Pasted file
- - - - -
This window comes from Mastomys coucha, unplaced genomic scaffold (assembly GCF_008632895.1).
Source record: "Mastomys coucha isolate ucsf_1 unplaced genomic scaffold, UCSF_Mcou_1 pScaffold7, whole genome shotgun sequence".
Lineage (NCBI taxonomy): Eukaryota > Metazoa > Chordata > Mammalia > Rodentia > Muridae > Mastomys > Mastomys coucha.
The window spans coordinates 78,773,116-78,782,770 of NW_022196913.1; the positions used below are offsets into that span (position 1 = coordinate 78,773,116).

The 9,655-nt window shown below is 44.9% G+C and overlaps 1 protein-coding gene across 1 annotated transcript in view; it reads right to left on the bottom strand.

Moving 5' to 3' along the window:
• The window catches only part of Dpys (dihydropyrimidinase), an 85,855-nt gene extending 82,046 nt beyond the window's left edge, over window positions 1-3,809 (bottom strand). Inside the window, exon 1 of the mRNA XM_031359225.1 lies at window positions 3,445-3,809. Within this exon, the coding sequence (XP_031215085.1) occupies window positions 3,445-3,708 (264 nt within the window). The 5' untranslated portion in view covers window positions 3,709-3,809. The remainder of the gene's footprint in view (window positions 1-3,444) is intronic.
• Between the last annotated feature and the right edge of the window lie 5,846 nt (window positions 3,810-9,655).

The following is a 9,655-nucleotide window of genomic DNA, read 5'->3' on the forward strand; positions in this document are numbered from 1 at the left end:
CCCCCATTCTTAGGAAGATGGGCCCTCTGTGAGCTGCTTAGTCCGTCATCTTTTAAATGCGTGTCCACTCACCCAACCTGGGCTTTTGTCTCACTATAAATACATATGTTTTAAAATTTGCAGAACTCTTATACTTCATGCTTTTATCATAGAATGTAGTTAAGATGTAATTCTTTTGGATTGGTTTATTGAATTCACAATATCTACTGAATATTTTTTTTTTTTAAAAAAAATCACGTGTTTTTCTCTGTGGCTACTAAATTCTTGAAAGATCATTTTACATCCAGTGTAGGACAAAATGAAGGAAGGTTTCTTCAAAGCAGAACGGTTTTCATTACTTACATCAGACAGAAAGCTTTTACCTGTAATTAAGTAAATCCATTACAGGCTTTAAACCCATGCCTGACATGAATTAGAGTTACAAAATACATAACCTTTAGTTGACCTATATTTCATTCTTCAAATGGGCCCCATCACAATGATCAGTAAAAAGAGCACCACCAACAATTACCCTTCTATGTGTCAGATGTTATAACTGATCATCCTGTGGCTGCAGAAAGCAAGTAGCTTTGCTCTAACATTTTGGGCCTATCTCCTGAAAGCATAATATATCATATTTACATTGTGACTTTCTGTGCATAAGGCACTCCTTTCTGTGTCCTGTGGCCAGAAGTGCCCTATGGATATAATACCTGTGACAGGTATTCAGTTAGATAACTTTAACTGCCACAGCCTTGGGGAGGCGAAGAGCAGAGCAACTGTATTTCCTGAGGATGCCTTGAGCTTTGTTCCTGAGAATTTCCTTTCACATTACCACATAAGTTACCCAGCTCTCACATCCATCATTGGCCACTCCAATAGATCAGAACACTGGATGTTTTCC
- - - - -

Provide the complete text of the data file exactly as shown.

This window comes from Mastomys coucha, unplaced genomic scaffold (assembly GCF_008632895.1).
Source record: "Mastomys coucha isolate ucsf_1 unplaced genomic scaffold, UCSF_Mcou_1 pScaffold7, whole genome shotgun sequence".
Lineage (NCBI taxonomy): Eukaryota > Metazoa > Chordata > Mammalia > Rodentia > Muridae > Mastomys > Mastomys coucha.
The window spans coordinates 78,773,116-78,782,770 of NW_022196913.1; the positions used below are offsets into that span (position 1 = coordinate 78,773,116).

The 9,655-nt window shown below is 44.9% G+C and overlaps 1 protein-coding gene across 1 annotated transcript in view; it reads right to left on the bottom strand.

Moving 5' to 3' along the window:
• The window catches only part of Dpys (dihydropyrimidinase), an 85,855-nt gene extending 82,046 nt beyond the window's left edge, over window positions 1-3,809 (bottom strand). Inside the window, exon 1 of the mRNA XM_031359225.1 lies at window positions 3,445-3,809. Within this exon, the coding sequence (XP_031215085.1) occupies window positions 3,445-3,708 (264 nt within the window). The 5' untranslated portion in view covers window positions 3,709-3,809. The remainder of the gene's footprint in view (window positions 1-3,444) is intronic.
• Between the last annotated feature and the right edge of the window lie 5,846 nt (window positions 3,810-9,655).

The following is a 9,655-nucleotide window of genomic DNA, read 5'->3' on the forward strand; positions in this document are numbered from 1 at the left end:
CCCCCATTCTTAGGAAGATGGGCCCTCTGTGAGCTGCTTAGTCCGTCATCTTTTAAATGCGTGTCCACTCACCCAACCTGGGCTTTTGTCTCACTATAAATACATATGTTTTAAAATTTGCAGAACTCTTATACTTCATGCTTTTATCATAGAATGTAGTTAAGATGTAATTCTTTTGGATTGGTTTATTGAATTCACAATATCTACTGAATATTTTTTTTTTTTAAAAAAAATCACGTGTTTTTCTCTGTGGCTACTAAATTCTTGAAAGATCATTTTACATCCAGTGTAGGACAAAATGAAGGAAGGTTTCTTCAAAGCAGAACGGTTTTCATTACTTACATCAGACAGAAAGCTTTTACCTGTAATTAAGTAAATCCATTACAGGCTTTAAACCCATGCCTGACATGAATTAGAGTTACAAAATACATAACCTTTAGTTGACCTATATTTCATTCTTCAAATGGGCCCCATCACAATGATCAGTAAAAAGAGCACCACCAACAATTACCCTTCTATGTGTCAGATGTTATAACTGATCATCCTGTGGCTGCAGAAAGCAAGTAGCTTTGCTCTAACATTTTGGGCCTATCTCCTGAAAGCATAATATATCATATTTACATTGTGACTTTCTGTGCATAAGGCACTCCTTTCTGTGTCCTGTGGCCAGAAGTGCCCTATGGATATAATACCTGTGACAGGTATTCAGTTAGATAACTTTAACTGCCACAGCCTTGGGGAGGCGAAGAGCAGAGCAACTGTATTTCCTGAGGATGCCTTGAGCTTTGTTCCTGAGAATTTCCTTTCACATTACCACATAAGTTACCCAGCTCTCACATCCATCATTGGCCACTCCAATAGATCAGAACACTGGATGTTTTCC